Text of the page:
“I think this is the magic moment,” said Bowles, a veteran negotiator who served as chief of staff in the Clinton White House. “They’ve got to compromise. And I think if you listen carefully to what all the politicians are saying, there’s room to get something done.”

Few expect Washington to replicate the scope of the Bowles-Simpson plan. Though it is widely praised, its $4 trillion in 10-year savings includes major changes to Social Security opposed by liberals and an aggressive new tax code that would generate far more revenue than most conservatives could stomach.

What Going Over the Fiscal Cliff would mean…

Last week, House Speaker John A. Boehner (R-Ohio) publicly urged Obama to return to a less ambitious framework drafted in secret during the summer of 2011, when the two men came tantalizingly close to compromise. That blueprint would save about $2 trillion, on top of $1.3 trillion in agency cuts already in force.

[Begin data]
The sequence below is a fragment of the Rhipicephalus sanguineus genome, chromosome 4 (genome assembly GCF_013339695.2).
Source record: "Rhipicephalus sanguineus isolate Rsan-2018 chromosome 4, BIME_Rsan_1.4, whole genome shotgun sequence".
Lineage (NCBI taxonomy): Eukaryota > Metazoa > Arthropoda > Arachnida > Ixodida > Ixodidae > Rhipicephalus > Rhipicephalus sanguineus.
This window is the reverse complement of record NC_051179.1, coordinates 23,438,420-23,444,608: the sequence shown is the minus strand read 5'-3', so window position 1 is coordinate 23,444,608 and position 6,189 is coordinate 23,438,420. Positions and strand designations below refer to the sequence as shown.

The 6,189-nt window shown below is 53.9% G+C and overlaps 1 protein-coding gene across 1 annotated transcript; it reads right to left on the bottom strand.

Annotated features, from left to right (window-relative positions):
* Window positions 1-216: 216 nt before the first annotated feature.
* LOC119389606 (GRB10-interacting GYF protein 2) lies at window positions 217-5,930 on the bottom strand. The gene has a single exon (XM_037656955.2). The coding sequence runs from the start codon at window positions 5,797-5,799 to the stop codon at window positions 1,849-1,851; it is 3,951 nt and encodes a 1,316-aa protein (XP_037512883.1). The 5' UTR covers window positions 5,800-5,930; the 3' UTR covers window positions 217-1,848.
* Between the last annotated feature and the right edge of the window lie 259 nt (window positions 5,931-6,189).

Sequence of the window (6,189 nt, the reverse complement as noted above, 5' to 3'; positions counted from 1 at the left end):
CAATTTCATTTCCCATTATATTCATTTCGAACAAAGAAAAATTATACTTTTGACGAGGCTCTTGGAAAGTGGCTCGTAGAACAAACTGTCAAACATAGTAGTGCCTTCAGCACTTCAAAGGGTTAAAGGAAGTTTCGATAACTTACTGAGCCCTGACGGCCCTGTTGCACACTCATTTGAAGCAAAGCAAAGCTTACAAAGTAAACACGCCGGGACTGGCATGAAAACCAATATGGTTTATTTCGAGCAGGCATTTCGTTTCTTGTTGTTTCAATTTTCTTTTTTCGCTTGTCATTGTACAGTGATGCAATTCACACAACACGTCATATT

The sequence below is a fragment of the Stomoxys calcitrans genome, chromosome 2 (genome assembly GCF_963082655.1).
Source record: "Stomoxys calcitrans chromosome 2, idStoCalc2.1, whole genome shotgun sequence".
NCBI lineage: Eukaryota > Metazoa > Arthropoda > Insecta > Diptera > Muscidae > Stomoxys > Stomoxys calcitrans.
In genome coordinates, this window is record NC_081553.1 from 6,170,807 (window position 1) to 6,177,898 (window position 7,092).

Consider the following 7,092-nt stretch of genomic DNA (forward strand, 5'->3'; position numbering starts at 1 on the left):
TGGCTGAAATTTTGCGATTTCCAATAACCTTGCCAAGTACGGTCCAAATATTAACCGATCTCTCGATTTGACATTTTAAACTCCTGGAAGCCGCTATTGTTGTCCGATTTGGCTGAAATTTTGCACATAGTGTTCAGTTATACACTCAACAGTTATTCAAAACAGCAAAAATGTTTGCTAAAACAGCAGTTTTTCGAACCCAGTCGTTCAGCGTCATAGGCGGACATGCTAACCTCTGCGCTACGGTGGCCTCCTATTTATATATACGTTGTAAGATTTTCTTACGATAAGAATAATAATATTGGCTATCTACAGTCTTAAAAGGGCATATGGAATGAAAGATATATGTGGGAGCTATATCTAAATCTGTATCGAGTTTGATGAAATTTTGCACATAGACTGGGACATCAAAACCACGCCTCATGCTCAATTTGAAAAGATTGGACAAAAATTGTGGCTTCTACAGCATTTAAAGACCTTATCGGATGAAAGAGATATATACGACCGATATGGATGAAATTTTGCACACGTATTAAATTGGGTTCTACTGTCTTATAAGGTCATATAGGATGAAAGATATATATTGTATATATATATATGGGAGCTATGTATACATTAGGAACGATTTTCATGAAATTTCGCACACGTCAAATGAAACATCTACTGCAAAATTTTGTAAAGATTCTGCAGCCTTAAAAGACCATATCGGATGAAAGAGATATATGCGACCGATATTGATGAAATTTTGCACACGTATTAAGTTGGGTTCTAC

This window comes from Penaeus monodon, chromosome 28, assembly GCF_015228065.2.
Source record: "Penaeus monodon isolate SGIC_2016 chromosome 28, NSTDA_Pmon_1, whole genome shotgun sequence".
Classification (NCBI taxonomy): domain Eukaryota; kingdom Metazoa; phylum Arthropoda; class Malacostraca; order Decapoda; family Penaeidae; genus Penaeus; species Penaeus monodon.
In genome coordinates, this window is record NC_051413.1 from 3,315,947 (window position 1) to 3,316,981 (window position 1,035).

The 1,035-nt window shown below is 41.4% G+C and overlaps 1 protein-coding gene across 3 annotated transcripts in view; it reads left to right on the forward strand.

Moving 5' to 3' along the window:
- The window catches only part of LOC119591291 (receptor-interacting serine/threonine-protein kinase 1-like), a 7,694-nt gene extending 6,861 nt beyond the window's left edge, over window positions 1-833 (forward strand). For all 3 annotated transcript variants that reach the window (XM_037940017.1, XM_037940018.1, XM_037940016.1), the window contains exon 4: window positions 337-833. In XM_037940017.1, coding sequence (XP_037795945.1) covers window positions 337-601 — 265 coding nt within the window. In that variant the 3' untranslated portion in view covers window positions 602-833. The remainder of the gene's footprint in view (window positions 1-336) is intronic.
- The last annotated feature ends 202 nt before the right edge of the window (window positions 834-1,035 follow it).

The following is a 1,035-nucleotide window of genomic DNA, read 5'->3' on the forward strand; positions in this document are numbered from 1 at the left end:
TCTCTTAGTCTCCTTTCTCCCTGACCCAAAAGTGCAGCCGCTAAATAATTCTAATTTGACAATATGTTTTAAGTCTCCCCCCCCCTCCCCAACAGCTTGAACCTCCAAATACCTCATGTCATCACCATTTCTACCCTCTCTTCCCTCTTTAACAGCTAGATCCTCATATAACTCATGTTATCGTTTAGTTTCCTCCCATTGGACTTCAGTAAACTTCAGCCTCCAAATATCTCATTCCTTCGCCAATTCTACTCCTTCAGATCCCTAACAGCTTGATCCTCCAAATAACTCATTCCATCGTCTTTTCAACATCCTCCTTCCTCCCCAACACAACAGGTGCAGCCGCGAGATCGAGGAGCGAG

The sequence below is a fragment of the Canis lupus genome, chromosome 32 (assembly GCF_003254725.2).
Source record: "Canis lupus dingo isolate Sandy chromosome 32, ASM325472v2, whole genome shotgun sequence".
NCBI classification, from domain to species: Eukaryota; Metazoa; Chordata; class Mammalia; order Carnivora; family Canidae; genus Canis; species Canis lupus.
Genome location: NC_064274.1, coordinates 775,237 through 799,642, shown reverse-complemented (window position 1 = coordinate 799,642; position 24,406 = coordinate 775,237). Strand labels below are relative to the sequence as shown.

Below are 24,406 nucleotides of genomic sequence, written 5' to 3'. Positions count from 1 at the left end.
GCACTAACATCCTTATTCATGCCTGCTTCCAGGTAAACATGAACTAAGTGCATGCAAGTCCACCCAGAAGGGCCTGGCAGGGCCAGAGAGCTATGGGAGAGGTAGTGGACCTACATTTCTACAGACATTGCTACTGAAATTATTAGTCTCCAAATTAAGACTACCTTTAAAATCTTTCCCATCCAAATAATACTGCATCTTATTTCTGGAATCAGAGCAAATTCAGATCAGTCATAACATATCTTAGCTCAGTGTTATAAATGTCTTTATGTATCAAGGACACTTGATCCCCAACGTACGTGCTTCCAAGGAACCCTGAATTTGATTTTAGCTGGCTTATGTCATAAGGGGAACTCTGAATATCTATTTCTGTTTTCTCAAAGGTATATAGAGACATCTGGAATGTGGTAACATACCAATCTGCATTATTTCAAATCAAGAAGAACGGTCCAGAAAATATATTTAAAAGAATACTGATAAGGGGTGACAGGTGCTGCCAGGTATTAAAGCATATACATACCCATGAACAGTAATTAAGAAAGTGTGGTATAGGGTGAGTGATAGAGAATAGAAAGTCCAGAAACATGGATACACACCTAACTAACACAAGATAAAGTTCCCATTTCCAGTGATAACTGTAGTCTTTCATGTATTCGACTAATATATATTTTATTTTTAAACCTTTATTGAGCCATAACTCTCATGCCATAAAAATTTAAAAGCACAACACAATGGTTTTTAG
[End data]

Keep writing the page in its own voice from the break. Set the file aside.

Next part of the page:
About half the new savings would come from reversing part of the massive tax cuts that, along with the collapse of tax collections during the recent recession, are a major cause of current budget problems. The rest would come from lower spending, including on Social Security and Medicare, forecast to be the biggest drivers of future borrowing.

The 2011 talks collapsed when Obama asked for more revenue and Boehner, facing a conservative insurrection over taxes, abruptly called the deal off. The obstacles are similar now: Republicans are still talking vaguely about raising money through economic growth rather than higher taxes, and key Democrats are arguing that Obama’s reelection victory entitles them to resist cuts to retirement benefits while demanding even more in new taxes.